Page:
The easy molding and lightweight properties of polyethylene make it an ideal material for kayaks, storage tanks and other items. The slick surface quality of polyethylene does not allow you to use epoxy resins to repair cracks or punctures that occur to an object constructed with polyethylene. One method of plastic repair will permanently repair damage on an object made of polyethylene. Polyethylene welds readily with the correct equipment and correct polyethylene filler material. The final repair will be watertight and stronger than the area around the weld repair because of the additional amount of material placed on the repaired area.
Turn on the plastic welder and turn the heat setting dial to 575 degrees Fahrenheit. Set the plastic welder aside while it heats.
Wipe the surface of the polyethylene that you need to repair with a clean rag in order to remove debris from the repair area.
Set the point of the speed tip directly onto the surface of the polyethylene at the point of the repair that is farthest away from you.
Feed one end of the polyethylene filler rod into the speed tip, and apply force downward on the filler rod with one hand while you slowly pull the plastic welder toward you with the other hand. Make sure you notice a small bead of melted polyethylene rolling in front of the filler rod. This indicates that the polyethylene filler rod is bonding to the surface of the repair area.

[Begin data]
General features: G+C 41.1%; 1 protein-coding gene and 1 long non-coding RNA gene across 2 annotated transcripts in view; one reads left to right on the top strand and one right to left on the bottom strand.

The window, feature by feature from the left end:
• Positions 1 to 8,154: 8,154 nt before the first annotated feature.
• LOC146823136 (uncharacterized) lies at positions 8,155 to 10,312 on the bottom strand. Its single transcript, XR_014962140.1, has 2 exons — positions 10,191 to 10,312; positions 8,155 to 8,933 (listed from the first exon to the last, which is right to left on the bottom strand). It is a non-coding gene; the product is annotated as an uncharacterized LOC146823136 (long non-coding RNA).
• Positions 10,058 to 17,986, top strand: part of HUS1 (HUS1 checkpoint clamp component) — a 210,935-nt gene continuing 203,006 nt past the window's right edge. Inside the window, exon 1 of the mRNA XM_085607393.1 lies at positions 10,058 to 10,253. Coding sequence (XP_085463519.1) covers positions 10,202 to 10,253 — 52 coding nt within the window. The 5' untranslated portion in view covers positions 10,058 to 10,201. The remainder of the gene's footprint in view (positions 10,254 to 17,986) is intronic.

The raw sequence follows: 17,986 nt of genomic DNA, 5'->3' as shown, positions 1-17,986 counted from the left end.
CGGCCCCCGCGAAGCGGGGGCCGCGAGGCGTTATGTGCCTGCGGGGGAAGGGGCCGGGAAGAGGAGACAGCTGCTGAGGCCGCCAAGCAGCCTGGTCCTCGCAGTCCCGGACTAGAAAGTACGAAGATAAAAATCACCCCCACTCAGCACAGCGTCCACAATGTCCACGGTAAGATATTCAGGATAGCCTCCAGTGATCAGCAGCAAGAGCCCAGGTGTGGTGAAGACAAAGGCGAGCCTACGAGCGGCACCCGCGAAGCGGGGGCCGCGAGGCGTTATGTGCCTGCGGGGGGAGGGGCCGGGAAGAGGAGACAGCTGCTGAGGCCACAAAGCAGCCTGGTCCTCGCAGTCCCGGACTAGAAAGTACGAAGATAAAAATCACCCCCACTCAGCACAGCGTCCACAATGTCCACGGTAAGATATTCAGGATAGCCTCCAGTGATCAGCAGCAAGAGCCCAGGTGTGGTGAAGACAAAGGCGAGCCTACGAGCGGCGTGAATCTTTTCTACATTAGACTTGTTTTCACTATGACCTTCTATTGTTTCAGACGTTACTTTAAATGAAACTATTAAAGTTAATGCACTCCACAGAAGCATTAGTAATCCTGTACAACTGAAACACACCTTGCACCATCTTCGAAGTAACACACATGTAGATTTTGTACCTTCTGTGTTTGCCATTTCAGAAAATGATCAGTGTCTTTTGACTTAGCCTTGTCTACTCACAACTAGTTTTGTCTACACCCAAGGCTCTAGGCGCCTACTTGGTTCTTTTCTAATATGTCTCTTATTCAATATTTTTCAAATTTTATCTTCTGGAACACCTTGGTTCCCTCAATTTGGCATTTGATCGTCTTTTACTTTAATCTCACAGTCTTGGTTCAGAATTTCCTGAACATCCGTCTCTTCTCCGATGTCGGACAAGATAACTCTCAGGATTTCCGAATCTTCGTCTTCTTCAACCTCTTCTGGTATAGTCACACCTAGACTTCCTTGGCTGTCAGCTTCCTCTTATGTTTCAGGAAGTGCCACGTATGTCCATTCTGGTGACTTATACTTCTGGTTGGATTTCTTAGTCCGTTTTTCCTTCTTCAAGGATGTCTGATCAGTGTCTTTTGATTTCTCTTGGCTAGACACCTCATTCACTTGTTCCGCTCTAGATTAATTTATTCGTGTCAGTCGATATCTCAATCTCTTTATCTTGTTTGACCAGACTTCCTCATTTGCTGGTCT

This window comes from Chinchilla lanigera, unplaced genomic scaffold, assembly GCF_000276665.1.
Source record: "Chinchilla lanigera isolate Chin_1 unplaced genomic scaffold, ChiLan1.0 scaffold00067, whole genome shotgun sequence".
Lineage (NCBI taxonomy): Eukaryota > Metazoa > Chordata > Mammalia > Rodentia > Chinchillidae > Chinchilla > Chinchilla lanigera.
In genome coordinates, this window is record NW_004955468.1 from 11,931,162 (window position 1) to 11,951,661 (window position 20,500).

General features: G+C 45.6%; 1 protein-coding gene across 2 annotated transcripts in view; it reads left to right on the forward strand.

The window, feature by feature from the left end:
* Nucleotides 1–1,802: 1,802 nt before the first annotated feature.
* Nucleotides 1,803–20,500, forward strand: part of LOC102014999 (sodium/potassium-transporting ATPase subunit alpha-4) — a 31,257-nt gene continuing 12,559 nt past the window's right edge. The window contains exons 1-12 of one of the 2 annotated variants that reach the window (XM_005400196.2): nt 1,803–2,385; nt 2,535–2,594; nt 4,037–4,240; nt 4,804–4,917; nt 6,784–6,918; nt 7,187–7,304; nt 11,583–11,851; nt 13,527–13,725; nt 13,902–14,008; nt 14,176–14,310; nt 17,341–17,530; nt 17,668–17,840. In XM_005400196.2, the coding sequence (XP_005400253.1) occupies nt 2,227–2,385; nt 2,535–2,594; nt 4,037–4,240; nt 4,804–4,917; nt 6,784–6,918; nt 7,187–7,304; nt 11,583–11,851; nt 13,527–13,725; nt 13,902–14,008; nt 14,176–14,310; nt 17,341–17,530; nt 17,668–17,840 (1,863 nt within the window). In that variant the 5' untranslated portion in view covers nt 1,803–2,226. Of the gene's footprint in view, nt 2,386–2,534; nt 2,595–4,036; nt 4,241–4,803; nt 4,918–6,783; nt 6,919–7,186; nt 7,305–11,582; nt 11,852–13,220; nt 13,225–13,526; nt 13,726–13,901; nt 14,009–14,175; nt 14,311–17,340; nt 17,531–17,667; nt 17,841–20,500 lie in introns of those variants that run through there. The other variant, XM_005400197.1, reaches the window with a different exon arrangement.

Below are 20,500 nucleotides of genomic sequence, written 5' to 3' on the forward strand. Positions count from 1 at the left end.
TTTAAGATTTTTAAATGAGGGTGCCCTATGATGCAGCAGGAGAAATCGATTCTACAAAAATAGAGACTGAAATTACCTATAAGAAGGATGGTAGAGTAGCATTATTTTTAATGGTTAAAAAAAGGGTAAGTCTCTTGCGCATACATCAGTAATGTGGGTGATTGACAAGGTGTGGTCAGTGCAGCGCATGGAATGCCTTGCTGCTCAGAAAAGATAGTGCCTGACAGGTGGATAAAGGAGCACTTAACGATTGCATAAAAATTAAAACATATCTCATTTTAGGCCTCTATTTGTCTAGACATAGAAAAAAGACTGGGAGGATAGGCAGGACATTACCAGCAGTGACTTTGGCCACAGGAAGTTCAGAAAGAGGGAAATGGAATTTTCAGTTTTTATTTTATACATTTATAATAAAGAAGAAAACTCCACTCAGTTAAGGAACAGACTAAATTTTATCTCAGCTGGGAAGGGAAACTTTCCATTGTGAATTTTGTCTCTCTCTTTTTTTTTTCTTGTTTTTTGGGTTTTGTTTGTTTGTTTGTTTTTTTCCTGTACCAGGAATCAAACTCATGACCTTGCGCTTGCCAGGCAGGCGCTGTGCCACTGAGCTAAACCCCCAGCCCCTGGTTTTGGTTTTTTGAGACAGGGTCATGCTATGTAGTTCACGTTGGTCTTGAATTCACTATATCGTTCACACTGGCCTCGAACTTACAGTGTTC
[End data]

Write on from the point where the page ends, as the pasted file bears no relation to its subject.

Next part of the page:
Cut the polyethylene filler rod with the side-cutting pliers when you reach the end of the repair area. You want to cut the filler rod just above the entrance to the speed tip. This will allow you to continue pulling the plastic welder and melt the cut end of the filler rod into the repair area.
Repeat the process to make multiple passes along larger repairs, and then allow the repair area to cool before handling the repaired area of the polyethylene object.
- kayak image by saidin b jusoh from Fotolia.com